The Effect of Instruction Differentiation in Preventive Classroom Management Strategies on Early Childhood and Elementary Preservice Teachers' Selected Behaviors in a Music Integration Course
University of Kansas
Music Education & Music Therapy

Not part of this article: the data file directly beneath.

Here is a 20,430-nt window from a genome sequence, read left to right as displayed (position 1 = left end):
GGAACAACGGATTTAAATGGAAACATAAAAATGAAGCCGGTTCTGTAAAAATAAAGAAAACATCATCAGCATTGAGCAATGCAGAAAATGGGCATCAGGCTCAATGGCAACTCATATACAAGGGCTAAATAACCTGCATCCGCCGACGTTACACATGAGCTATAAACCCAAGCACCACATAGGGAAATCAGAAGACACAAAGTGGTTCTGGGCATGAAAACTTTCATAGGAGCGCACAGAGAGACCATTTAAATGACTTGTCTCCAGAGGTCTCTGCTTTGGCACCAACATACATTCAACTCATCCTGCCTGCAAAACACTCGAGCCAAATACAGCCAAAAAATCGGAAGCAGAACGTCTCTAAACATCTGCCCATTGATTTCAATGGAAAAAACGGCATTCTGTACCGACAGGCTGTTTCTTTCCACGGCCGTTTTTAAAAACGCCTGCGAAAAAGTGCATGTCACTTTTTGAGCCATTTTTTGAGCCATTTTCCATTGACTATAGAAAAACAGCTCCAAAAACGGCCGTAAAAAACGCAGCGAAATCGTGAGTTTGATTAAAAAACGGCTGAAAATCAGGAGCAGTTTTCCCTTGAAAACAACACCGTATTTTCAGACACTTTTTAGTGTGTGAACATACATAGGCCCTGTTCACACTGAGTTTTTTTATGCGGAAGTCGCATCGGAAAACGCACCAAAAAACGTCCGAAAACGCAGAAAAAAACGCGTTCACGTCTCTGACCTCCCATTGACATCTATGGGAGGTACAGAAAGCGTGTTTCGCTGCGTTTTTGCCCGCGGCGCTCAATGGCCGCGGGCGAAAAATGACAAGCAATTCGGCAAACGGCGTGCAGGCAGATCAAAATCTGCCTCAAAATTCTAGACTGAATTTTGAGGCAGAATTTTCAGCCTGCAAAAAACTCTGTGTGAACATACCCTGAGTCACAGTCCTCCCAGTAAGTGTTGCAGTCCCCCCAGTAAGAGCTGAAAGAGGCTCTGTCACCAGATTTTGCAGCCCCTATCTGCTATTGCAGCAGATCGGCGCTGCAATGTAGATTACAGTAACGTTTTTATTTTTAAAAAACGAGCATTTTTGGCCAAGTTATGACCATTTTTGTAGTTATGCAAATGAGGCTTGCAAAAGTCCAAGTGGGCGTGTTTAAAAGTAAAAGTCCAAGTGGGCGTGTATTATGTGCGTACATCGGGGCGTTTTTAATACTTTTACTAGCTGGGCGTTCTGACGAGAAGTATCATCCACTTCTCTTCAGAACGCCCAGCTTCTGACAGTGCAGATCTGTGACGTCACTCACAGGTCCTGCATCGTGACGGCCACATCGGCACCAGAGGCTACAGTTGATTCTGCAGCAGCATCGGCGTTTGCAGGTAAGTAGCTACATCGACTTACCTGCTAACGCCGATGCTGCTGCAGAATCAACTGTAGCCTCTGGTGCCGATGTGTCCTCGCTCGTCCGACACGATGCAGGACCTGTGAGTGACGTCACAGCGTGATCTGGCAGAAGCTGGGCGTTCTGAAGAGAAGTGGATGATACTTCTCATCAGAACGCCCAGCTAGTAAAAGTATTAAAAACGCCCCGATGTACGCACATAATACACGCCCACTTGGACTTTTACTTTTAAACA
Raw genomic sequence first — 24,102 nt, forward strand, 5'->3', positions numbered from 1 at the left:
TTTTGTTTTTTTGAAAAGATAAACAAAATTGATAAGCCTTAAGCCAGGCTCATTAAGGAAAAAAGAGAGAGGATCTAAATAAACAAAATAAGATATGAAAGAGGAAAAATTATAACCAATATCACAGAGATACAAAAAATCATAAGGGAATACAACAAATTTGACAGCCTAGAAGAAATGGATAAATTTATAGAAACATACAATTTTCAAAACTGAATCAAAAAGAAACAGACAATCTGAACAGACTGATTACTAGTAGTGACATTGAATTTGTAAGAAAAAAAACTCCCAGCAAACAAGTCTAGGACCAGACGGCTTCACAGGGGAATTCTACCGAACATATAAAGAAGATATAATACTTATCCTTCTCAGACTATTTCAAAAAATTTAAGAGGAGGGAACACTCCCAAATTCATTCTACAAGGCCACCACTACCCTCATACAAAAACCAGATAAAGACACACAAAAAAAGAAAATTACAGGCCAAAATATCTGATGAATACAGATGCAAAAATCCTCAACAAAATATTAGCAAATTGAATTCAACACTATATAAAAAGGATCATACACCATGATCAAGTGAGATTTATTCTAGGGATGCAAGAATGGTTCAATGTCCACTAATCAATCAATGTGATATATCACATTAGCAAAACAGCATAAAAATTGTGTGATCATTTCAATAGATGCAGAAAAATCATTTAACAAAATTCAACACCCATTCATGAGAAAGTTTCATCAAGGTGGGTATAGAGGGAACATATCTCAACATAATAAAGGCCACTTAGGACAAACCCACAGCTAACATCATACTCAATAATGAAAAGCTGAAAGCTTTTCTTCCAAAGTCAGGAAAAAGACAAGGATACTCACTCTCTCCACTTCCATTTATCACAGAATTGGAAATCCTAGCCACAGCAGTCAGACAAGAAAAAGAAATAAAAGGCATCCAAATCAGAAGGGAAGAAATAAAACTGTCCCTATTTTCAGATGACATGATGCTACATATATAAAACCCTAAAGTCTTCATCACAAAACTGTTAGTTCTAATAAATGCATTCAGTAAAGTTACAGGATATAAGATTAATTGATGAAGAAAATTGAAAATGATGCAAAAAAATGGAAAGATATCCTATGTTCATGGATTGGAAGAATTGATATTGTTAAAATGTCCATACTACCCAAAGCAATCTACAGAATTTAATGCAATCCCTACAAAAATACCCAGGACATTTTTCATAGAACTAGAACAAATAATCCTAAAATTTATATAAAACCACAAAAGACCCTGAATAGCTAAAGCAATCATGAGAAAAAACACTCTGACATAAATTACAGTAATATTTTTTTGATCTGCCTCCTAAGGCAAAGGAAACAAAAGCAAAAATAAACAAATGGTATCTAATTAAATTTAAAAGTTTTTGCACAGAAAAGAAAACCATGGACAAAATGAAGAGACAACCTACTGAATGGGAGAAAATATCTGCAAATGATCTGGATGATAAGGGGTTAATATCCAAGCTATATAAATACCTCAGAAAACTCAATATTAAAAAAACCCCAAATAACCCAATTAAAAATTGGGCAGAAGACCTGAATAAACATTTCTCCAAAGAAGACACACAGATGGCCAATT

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The purpose of this study was to investigate the effect of instruction differentiation in preventive classroom management strategies on early childhood and elementary preservice teachers’ selected behaviors during assigned classroom teaching of music instruction to peers. Participants were early childhood and elementary preservice teachers (N = 7) enrolled in a music integration course at a Midwestern university. This investigation constituted a two-factor within subjects design. The first independent variable was instruction in preventive classroom management which had three conditions: lecture, individual practice, and demonstration practice; the second independent variable was lesson type which had three levels: song/chant, listening, and movement. The dependent variable was the number of selected behaviors (verbal cues, physical proximity, model correct student behavior) displayed by the participants across three eight-minute microteaching sessions. Primary findings included: (a) no statistically significant main effect for treatment condition; (b) a significant main effect for lesson type; (c) a significant main effect for microteaching session; (d) no significant difference among lecture, individual practice, and demonstration practice conditions; (e) a significant difference between listening and movement lessons; (f) no significant difference between song/chant and movement lessons; (g) a significant difference between microteaching session one and three. Anecdotal data and open-ended responses indicated that participants found their participation in this investigation to be beneficial with respect to gaining knowledge of preventive classroom management and experiencing hands-on practice with these strategies. The participants also noted the immediacy and transferability of preventive classroom management strategies to various settings outside of their teacher preparation programs. Results were discussed in terms of (a) limitations of the study; (b) general outcomes; (c) implications and suggestions for future investigations; and (d) considerations for early childhood, elementary, and music education research.
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